Local Police Departments Consider Body Cameras As Officer Scrutiny Increases

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Baltimore Mayor Stephanie Rawlings-Blake vetoed a bill to make city police officers wear body cameras. (Photo credit: Frederick Florin/AFP/Getty Images)

Baltimore Mayor Stephanie Rawlings-Blake vetoed a bill to make city police officers wear body cameras. (Photo credit: Frederick Florin/AFP/Getty Images)

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LANHAM, Md. (WNEW) — It has been a scene of violence and turmoil in Ferguson, Missouri these past few weeks, as witness and police accounts of what happened the night an unarmed 18-year-old died at the hands of a police officer continue to differ.

Public scrutiny of the use of deadly force by police officers has been common in our area recently, as well. Examples include the deadly shooting of a woman who lead police on a car chase through D.C. last October, and a man who died after being beaten by officers in Baltimore last July.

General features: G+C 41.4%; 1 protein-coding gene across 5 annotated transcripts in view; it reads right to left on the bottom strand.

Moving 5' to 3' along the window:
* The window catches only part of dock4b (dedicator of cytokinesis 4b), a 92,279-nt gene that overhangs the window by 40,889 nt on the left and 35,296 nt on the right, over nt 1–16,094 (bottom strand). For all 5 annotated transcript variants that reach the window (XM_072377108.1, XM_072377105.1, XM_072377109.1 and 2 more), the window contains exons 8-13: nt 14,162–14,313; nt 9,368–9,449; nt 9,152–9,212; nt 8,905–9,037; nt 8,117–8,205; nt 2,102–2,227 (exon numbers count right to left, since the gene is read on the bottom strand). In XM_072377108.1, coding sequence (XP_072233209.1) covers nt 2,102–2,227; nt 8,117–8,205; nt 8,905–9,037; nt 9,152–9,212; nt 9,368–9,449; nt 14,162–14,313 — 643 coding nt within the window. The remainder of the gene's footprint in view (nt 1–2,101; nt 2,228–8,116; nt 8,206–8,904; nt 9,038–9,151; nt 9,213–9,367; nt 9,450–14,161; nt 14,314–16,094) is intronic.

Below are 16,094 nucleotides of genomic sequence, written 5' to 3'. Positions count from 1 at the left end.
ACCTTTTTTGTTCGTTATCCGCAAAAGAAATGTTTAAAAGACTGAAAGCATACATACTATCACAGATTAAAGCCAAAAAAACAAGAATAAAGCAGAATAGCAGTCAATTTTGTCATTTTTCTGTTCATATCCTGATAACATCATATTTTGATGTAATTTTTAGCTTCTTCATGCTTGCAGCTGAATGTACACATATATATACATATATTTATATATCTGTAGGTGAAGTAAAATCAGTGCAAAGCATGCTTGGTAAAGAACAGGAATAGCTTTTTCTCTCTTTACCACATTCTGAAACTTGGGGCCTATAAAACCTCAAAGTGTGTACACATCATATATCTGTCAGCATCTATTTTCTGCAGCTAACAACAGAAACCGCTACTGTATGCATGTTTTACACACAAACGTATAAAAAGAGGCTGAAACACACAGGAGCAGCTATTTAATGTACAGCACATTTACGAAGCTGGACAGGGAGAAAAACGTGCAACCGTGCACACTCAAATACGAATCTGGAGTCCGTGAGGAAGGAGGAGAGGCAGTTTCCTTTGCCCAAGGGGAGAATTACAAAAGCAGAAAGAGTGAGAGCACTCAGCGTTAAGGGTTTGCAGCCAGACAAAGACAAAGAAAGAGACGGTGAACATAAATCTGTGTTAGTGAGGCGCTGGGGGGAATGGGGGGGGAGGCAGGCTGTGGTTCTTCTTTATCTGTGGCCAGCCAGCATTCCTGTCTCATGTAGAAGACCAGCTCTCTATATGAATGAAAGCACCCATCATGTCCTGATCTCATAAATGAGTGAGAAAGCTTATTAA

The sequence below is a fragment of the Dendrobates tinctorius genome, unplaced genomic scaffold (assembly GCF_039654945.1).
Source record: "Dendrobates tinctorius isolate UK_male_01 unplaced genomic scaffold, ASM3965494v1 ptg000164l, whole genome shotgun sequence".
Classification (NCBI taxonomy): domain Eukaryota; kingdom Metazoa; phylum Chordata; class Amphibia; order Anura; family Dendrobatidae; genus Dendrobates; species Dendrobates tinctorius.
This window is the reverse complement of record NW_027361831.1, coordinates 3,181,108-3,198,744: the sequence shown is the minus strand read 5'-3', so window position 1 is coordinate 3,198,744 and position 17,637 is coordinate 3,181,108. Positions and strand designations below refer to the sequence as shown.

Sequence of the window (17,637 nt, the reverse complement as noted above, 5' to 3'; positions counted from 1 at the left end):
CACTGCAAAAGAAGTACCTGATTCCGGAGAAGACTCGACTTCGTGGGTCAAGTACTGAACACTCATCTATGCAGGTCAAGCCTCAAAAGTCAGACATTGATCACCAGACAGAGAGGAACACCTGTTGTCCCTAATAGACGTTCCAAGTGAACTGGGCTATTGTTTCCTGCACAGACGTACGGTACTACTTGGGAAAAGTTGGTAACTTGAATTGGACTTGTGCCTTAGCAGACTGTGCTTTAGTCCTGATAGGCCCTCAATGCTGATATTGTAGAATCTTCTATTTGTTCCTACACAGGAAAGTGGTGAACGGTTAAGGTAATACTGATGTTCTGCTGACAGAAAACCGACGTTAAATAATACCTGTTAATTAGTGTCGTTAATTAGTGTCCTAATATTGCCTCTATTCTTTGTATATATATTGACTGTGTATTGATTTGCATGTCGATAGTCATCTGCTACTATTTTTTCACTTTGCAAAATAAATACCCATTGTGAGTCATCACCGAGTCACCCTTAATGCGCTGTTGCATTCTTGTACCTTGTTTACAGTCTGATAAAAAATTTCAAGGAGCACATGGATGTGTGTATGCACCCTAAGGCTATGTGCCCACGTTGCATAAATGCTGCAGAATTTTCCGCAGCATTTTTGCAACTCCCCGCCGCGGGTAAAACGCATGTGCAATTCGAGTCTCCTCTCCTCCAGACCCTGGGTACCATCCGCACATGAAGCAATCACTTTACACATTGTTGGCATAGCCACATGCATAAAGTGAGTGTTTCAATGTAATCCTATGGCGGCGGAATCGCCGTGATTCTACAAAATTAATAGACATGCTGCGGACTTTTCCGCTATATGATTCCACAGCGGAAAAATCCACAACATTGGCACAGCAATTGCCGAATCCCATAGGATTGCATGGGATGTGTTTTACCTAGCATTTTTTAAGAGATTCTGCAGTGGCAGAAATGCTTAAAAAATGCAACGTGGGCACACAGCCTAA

Now, police forces D.C. and Baltimore are both considering body cameras that can record officers’ interactions with the public.

Speaking with WNEW in May, Deputy Director of D.C.’s Office of Police Complaints, Christian Klossner, said the cameras “are emerging as an important tool in policing across the country.”

He says they can be lapel-mounted, chest-mounted or even mounted on glasses, and can serve as “an objective witness of sorts.”

Their presence can help prevent negative police-citizen interactions, and footage can be used for training purposes or as evidence in criminal cases.

Klossner’s office released a report earlier this year urging the Metropolitan Police Department to create an on-body camera program. D.C. Police Chief Cathy L. Lanier has said a program is one of the department’s top five priorities.

Now, WJZ reports, Baltimore Mayor Stephanie Rawlings-Blake has said her city’s police force is looking into the cameras, as well.

“If there’s an incident, it could be a teachable moment and we can learn from it,” Rawlings-Blake tells WJZ. “And both sides—public and police—are protected.”

Right now, the city is just in the preliminary stages of looking at how a camera program could benefit its police force.

One smaller local department, though, already uses body cameras.

The Laurel Police Department has had an on-body camera program for nearly two years, according to Chief Richard McLaughlin.

“Just the knowledge that the camera is there has de-escalated situations almost instantly,” he says.

He calls the cameras “a huge success” and says complaints about his officers have dropped, and training has improved.

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